China should bet­ter wealth man­age­ment

In some coun­tries, such as the United Arab Emi­rates, the value of such as­sets is much larger than that of their nom­i­nal for­eign re­serves.

The Pak Banker - - Editorial - Zhang Monan

The global fi­nan­cial cri­sis has of­fered China a good op­por­tu­nity to re­view its abil­ity to man­age its in­creas­ing na­tional wealth.

Dur­ing the past three decades China has de­vel­oped into the world's largest for­eign re­serves holder and net cap­i­tal ex­porter from a coun­try that lacked re­serves and for­eign in­vest­ment. The coun­try has changed from be­ing a debtor to be­come the world's sec­ond largest cred­i­tor.

This has had a pro­found in­flu­ence on China's par­tic­i­pa­tion in glob­al­iza­tion, but it has also brought into stark re­lief the coun­try's cur­rent dilemma.

China's for­eign re­serve sys­tem has added huge pres­sure to its is­suance of money. The coun­try ur­gently needs to change its longestab­lished for­eign re­serves man­age­ment model and work out a long-term strat­egy for na­tional wealth man­age­ment.

By the end of 2009, China's for­eign re­serves had in­creased to $2.4 tril­lion, nearly 30 per­cent of the $8.1 tril­lion world to­tal. In com­par­i­son, Rus­sia holds nearly 7 per­cent of global for­eign re­serves and other emerg­ing economies, such as In­dia and the Re­pub­lic of Korea each pos­sess nearly 4 per­cent of the world's to­tal. At present, emerg­ing economies hold more than 50 per­cent of world's to­tal global for­eign re­serves.

Com­pared with the cred­i­tor sta­tus of many emerg­ing economies, al­most all de­vel­oped coun­tries have be­come debtors in re­cent years. By the end of 2009, the to­tal global for­eign debt amounted to $56.9 tril­lion, of which the United States, Ja­pan, the United King­dom, Ger­many, France, and other Euro­pean coun­tries owed the lion's share. The US's for­eign debt was 23 per­cent of the global to­tal. Such an un­bal­anced global cred­i­tor-debtor struc­ture be­tween emerg­ing and de­vel­oped economies has been largely the re­sult of the West­dom­i­nated fi­nan­cial and in­dus­trial di­vi­sion of la­bor.

Al­most all kinds of global fi­nan­cial prod­ucts are is­sued by the US and de­nom­i­nated by the dol­lar. The pur­chases of large vol­umes of US bonds by emerg­ing economies as part of their of­fi­cial for­eign re­serves have con­trib­uted a great deal to the US' fis­cal deficit and its debts fi­nanc­ing.

With their net for­eign credit rapidly ex­pand­ing, emerg­ing economies should find more ef­fec­tive in­vest­ment out­lets for their enor­mous for­eign re­serves so as to im­prove their earn­ings.

The es­tab­lish­ment of sov­er­eign wealth funds has be­come an im­por­tant plat­form and strate­gic op­tion for many coun­tries to man­age their for­eign re­serves as­sets.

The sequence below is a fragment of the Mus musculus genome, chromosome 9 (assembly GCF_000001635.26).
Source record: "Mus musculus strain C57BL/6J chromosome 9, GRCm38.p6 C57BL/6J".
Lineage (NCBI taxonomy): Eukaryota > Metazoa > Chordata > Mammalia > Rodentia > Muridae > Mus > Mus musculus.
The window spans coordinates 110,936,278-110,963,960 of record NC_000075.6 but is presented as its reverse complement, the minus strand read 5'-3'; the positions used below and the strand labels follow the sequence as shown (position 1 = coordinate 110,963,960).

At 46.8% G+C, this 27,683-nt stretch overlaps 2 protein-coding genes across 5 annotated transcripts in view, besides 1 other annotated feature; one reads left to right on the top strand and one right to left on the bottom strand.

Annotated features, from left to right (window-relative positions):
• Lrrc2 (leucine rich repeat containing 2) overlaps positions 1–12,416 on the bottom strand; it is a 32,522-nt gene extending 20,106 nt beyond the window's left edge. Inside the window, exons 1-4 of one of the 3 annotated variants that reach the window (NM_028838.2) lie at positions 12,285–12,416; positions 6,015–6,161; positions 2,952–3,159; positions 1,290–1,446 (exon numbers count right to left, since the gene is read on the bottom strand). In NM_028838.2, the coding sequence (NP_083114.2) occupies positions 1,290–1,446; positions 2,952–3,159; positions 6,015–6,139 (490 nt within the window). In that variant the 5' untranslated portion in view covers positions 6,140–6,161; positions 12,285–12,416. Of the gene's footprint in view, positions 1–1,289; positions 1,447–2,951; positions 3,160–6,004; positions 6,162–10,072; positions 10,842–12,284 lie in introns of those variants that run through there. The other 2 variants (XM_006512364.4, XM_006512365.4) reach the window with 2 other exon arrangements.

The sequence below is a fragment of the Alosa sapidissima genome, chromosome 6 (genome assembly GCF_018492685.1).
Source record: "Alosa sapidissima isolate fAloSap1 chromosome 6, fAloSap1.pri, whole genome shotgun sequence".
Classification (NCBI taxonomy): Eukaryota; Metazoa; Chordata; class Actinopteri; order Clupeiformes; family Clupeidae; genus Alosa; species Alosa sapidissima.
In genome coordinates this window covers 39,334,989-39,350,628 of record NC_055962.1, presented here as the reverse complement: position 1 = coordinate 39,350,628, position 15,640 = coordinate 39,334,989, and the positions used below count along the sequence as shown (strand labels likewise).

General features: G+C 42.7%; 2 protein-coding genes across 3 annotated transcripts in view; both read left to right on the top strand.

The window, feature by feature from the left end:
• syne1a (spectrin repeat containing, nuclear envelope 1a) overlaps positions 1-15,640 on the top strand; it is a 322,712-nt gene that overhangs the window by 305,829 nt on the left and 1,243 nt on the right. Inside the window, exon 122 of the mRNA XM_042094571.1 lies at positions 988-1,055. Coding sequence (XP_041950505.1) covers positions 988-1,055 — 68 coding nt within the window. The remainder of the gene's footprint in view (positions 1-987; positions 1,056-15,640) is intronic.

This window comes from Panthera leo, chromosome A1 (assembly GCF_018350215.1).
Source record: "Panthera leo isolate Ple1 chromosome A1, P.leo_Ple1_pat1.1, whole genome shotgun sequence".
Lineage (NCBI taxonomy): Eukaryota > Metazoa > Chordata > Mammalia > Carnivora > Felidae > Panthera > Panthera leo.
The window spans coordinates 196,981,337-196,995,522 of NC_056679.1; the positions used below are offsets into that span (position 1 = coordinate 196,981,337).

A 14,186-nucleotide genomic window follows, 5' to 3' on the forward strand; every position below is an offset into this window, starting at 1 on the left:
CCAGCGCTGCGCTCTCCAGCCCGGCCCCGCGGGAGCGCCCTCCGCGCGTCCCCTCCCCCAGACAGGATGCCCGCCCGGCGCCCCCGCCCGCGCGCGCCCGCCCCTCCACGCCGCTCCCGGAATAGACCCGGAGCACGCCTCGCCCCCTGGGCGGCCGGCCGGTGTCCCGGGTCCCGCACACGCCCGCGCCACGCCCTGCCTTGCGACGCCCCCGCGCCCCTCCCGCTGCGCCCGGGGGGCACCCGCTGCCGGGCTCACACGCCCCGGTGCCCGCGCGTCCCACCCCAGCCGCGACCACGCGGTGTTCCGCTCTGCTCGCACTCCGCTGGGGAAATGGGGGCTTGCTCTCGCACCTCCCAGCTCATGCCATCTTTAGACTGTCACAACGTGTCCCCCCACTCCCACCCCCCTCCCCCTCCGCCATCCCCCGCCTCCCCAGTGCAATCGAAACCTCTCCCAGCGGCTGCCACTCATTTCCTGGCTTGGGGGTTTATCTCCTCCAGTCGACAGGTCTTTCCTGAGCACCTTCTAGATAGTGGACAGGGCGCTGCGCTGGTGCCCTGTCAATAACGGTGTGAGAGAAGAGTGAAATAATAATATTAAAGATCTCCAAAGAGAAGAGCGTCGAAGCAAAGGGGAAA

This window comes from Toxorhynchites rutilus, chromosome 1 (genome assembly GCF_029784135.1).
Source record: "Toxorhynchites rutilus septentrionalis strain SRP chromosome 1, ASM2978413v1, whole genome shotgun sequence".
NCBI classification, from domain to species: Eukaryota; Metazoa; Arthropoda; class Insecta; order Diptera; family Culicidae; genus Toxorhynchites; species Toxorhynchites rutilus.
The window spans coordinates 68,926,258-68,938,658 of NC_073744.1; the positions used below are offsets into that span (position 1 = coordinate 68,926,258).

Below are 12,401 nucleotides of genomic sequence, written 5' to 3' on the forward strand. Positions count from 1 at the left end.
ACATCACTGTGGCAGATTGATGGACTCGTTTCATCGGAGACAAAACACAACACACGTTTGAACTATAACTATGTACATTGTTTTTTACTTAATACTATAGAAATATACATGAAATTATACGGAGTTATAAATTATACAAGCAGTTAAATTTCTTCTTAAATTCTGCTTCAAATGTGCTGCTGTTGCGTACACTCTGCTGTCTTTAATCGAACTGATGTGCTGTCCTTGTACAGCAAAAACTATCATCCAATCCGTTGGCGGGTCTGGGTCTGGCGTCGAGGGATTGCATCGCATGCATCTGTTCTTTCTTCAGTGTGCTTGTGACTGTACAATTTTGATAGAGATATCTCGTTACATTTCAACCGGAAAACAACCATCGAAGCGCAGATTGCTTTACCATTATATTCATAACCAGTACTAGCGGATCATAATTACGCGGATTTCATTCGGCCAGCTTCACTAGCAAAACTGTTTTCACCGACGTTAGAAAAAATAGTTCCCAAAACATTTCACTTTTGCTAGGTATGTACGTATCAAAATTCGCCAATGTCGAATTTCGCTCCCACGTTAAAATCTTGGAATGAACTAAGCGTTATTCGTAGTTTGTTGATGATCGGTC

Ac­cord­ing to the US Sov­er­eign Wealth Fund In­sti­tute, the value of the world­wide as­sets in sov­er­eign wealth funds to­taled $3.84 tril­lion by the end of March, 47 per­cent of the to­tal global for­eign re­serves. In some coun­tries, such as the United Arab Emi­rates, the value of such as­sets is much larger than that of their nom­i­nal for­eign re­serves.

The fast ex­pan­sion of sov­er­eign wealth funds com­plies with the strat­egy of coun­tries seek­ing to di­ver­sify their for­eign as­sets.

On av­er­age, global sov­er­eign wealth funds com­prise 25 per­cent bond as­sets and 45 per­cent stock as­sets. In Singapore, for in­stance, the stock in­vest­ment un­der the govern­ment in­vest­ment cor­po­ra­tions rep­re­sent about 40 per­cent of the coun­try's for­eign as­sets. In Nor­way, such in­vest­ments com­prise 60 per­cent of for­eign as­sets.

Ac­cord­ing to a Mor­gan Stan­ley es­ti­mate, the value of global sov­er­eign wealth funds has in­creased $45 bil­lion to $500 bil­lion year-on-year. By 2014, the value is ex­pected to sur­pass the scale of of­fi­cial global for­eign re­serves.

China has made much slower steps in this re­gard, es­pe­cially in its stock in­vest­ments. Cur­rently, China has two main sov­er­eign wealth funds: one with as­sets of $347.1 bil­lion, man­aged by the China In­vest­ment Cor­po­ra­tion, a wholly State-owned com­pany en­gag­ing in for­eign as­sets in­vest­ment, and the Na­tional So­cial Se­cu­rity Fund.

How­ever, China's sov­er­eign wealth funds have long at­tached ex­ces­sive im­por­tance to mo­bil­ity and se­cu­rity. For ex­am­ple, the China In­vest­ment Cor­po­ra­tion has in­vested 87.4 per­cent of its funds in cash as­sets and only 3.2 per­cent in stocks, in sharp con­trast to the global av­er­age of 25 per­cent bond in­vest­ments and 45 per­cent stock in­vest­ments.

As its for­eign as­sets con­tinue to in­crease, China should re­view its cred­i­tor sta­tus and pay more at­ten­tion to how to en­sure the steady growth of its hard-won sov­er­eign wealth. To this end, the coun­try should fur­ther ad­vance the in­ter­na­tion­al­iza­tion of the yuan and more ac­tively cul­ti­vate a home­grown fi­nan­cial mar­ket.

(The author is an eco­nom­ics re­searcher with the State In­for­ma­tion Cen­ter)

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